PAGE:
Itself scarred by the trials of war, Leith Theatre is the perfect location to stage this endurance of war-time docudrama. Bringing together an international cast of talented performers, The Last Days of Mankind illustrates how far as a culture we have come, yet still must go. Delivering one of Karl Kraus’ most important works, the show is a collaborative piece of documented wartime life, with expressionist scenes to heighten the commentary.
Across the capital, a variety of centennial events marking the armistice are occurring. The Last Days of Mankind provide an occasion like no other. Whilst it is by no means better or worse, the way they deliver its message sets them apart. A theatrical cabaret styling of newspaper clippings, true events and expressionist physical performance convey the writhing of burned victims of war.
Though all have worked tirelessly to bring this back to the stage, it cannot be helped but realise that the focus is on The Tiger Lillies. Nevertheless, The Tiger Lillies’ performance – Martyn Jacques’ narration, in particular – is just sublime. It’s warped and unnerving at times, yet delivers a jovially dark, tinted humour that can’t help being soaked up. Composing a series of songs for the production, they expertly set the mood, furthering the onstage suffering through choice titles such as Die For Your Country, Infant Mortality and the marvellously performed Syphilitic Slut. Unfortunately, clarity plays an issue in some moments, and in such a text rich production as this, clarity is key.
We never learn from history, do we? For all his bias towards media, Kraus’ text has merit, even to those who work within the industry. Those who control the press, control the people. They achieve this through encouraging nationalism and winning the favour of the elite – all this, however, comes at the cost of our future and well-being. The play’s central issue turns the spotlight onto modernity, with the claws of media straggling the truth – picking what they feel like dishing out, while starving us of the rest. The people cannot survive on words, no matter how much we attempt to cram into their mouths.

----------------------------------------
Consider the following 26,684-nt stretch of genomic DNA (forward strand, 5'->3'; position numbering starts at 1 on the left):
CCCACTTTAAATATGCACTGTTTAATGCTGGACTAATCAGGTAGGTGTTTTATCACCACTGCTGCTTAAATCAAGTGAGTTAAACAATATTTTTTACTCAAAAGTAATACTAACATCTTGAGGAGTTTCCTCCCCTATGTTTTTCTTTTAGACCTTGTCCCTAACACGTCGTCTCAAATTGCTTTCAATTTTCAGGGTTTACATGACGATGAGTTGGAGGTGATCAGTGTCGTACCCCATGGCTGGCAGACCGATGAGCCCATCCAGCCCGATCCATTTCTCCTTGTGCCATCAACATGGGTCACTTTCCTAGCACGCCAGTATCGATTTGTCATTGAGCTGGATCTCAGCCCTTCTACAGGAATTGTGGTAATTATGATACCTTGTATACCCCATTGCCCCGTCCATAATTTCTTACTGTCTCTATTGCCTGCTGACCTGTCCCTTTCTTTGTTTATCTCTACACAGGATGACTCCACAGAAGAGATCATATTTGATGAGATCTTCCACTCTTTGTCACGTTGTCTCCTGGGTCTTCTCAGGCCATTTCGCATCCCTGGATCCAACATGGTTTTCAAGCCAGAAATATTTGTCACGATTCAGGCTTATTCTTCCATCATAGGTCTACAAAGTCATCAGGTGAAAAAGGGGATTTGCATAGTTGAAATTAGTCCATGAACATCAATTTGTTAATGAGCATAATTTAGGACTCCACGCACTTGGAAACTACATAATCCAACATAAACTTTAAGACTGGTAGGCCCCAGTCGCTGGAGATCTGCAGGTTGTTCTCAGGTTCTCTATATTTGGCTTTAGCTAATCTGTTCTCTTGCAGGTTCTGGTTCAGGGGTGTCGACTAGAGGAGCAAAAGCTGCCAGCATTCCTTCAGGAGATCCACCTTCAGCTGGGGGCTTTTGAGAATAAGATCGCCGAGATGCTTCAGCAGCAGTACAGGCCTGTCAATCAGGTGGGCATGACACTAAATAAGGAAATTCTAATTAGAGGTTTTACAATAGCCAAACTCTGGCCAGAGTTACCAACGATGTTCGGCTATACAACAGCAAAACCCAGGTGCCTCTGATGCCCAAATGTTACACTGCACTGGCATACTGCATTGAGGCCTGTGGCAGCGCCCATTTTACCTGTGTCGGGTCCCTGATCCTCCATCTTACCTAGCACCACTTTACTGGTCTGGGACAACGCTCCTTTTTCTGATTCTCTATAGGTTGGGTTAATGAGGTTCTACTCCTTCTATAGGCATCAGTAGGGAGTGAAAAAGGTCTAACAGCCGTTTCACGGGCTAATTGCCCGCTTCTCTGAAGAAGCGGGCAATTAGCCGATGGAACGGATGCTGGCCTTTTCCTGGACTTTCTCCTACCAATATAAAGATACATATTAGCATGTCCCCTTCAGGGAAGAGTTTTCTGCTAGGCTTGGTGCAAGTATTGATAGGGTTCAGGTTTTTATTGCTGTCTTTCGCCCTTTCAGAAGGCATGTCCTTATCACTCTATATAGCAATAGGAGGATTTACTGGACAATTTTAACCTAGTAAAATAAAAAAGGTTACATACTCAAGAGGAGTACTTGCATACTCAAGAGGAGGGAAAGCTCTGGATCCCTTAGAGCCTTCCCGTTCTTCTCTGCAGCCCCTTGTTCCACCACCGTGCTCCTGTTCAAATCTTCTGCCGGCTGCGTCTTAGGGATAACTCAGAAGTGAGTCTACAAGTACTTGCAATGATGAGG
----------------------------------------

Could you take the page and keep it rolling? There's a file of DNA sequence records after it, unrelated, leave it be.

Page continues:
For as moving as The Last Days of Mankind can be – raw and gripping to the atrocity of war – no art form will capture the horror experienced by those people. In spite of this limitation, the cast work hard to lay bare the atrocities of the war in front of their audience. One scene in which cast members disrobe in order to be bandaged, choked and paraded, act as one of many grotesque reminders.
Advertised as dark, the humour is never beyond the scope, nor is it disrespectful. We have to remember that attitudes conducted onstage were all beliefs that exist – and persist today. As The Last Days of Mankind proves, you don’t have to make people cry in order to move them; you can make them laugh instead. For as the audience laugh, they are left exposed to the hard truths you are about to hit home.
Karl Kraus was certainly not jesting when commenting that the dramatisation of his piece would “stretch out over ten days”. Regrettably, some audience members could not handle the intense length, perhaps coupled with the play’s complex concepts. In the end, this was their loss.
This production at Leith Theatre, supported by Creative Scotland and Creative Europe, reminds us of how stringent our connections are. In an environment where, in an instant, we are told several different versions of events. Where one person’s tweet could spark an international crisis. In a world where issues of the past still haunt our day-to-day lives, it’s no wonder that works such as The Last Days of Mankind should rear their faces once more. This is something special, and one everyone involved should be proud of.